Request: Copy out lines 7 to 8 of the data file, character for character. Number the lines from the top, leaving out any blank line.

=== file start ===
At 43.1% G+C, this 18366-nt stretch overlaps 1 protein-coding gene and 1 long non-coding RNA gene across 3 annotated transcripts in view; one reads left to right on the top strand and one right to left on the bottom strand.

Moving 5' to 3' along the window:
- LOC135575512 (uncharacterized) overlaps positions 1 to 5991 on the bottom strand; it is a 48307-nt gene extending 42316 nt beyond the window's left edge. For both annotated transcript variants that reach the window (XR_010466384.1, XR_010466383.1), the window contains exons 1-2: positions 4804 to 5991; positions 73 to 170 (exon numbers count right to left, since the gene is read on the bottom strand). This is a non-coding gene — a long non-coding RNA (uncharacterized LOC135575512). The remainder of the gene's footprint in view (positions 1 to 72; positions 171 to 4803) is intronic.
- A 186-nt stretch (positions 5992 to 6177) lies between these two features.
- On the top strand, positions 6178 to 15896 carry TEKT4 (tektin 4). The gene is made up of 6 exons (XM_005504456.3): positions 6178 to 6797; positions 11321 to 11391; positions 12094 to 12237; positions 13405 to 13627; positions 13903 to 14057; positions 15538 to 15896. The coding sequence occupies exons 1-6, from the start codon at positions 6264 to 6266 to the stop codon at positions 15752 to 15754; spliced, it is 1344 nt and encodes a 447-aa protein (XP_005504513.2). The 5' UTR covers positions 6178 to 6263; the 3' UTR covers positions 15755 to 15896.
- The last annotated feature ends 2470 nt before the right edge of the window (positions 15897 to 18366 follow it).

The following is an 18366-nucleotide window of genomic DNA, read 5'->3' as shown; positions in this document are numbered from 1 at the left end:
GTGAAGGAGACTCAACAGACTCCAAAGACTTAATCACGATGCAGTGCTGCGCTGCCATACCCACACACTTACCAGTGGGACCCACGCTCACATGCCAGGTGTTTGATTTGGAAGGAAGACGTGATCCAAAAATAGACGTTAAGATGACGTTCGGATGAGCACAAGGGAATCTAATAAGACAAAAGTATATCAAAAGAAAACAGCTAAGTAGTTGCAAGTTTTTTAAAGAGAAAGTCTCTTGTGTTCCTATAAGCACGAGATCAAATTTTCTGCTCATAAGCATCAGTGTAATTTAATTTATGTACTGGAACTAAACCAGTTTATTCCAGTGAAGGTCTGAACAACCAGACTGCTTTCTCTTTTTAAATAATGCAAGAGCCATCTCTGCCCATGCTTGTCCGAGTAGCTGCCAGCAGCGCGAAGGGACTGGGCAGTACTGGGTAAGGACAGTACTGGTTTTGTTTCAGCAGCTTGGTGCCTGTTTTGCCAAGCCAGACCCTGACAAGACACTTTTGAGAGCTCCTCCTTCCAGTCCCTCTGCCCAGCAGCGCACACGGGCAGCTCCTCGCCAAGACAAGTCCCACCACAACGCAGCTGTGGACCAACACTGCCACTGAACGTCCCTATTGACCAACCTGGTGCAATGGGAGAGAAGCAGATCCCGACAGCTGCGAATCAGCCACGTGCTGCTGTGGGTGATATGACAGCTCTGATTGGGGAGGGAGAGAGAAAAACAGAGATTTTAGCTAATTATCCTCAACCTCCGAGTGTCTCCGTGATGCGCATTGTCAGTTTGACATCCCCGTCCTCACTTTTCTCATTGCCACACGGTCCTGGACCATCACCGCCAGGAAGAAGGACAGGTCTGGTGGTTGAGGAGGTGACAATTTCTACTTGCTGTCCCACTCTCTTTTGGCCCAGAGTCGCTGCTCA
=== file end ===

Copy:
The following is an 18366-nucleotide window of genomic DNA, read 5'->3' as shown; positions in this document are numbered from 1 at the left end:
GTGAAGGAGACTCAACAGACTCCAAAGACTTAATCACGATGCAGTGCTGCGCTGCCATACCCACACACTTACCAGTGGGACCCACGCTCACATGCCAGGTGTTTGATTTGGAAGGAAGACGTGATCCAAAAATAGACGTTAAGATGACGTTCGGATGAGCACAAGGGAATCTAATAAGACAAAAGTATATCAAAAGAAAACAGCTAAGTAGTTGCAAGTTTTTTAAAGAGAAAGTCTCTTGTGTTCCTATAAGCACGAGATCAAATTTTCTGCTCATAAGCATCAGTGTAATTTAATTTATGTACTGGAACTAAACCAGTTTATTCCAGTGAAGGTCTGAACAACCAGACTGCTTTCTCTTTTTAAATAATGCAAGAGCCATCTCTGCCCATGCTTGTCCGAGTAGCTGCCAGCAGCGCGAAGGGACTGGGCAGTACTGGGTAAGGACAGTACTGGTTTTGTTTCAGCAGCTTGGTGCCTGTTTTGCCAAGCCAGACCCTGACAAGACACTTTTGAGAGCTCCTCCTTCCAGTCCCTCTGCCCAGCAGCGCACACGGGCAGCTCCTCGCCAAGACAAGTCCCACCACAACGCAGCTGTGGACCAACACTGCCACTGAACGTCCCTATTGACCAACCTGGTGCAATGGGAGAGAAGCAGATCCCGACAGCTGCGAATCAGCCACGTGCTGCTGTGGGTGATATGACAGCTCTGATTGGGGAGGGAGAGAGAAAAACAGAGATTTTAGCTAATTATCCTCAACCTCCGAGTGTCTCCGTGATGCGCATTGTCAGTTTGACATCCCCGTCCTCACTTTTCTCATTGCCACACGGTCCTGGACCATCACCGCCAGGAAGAAGGACAGGTCTGGTGGTTGAGGAGGTGACAATTTCTACTTGCTGTCCCACTCTCTTTTGGCCCAGAGTCGCTGCTCA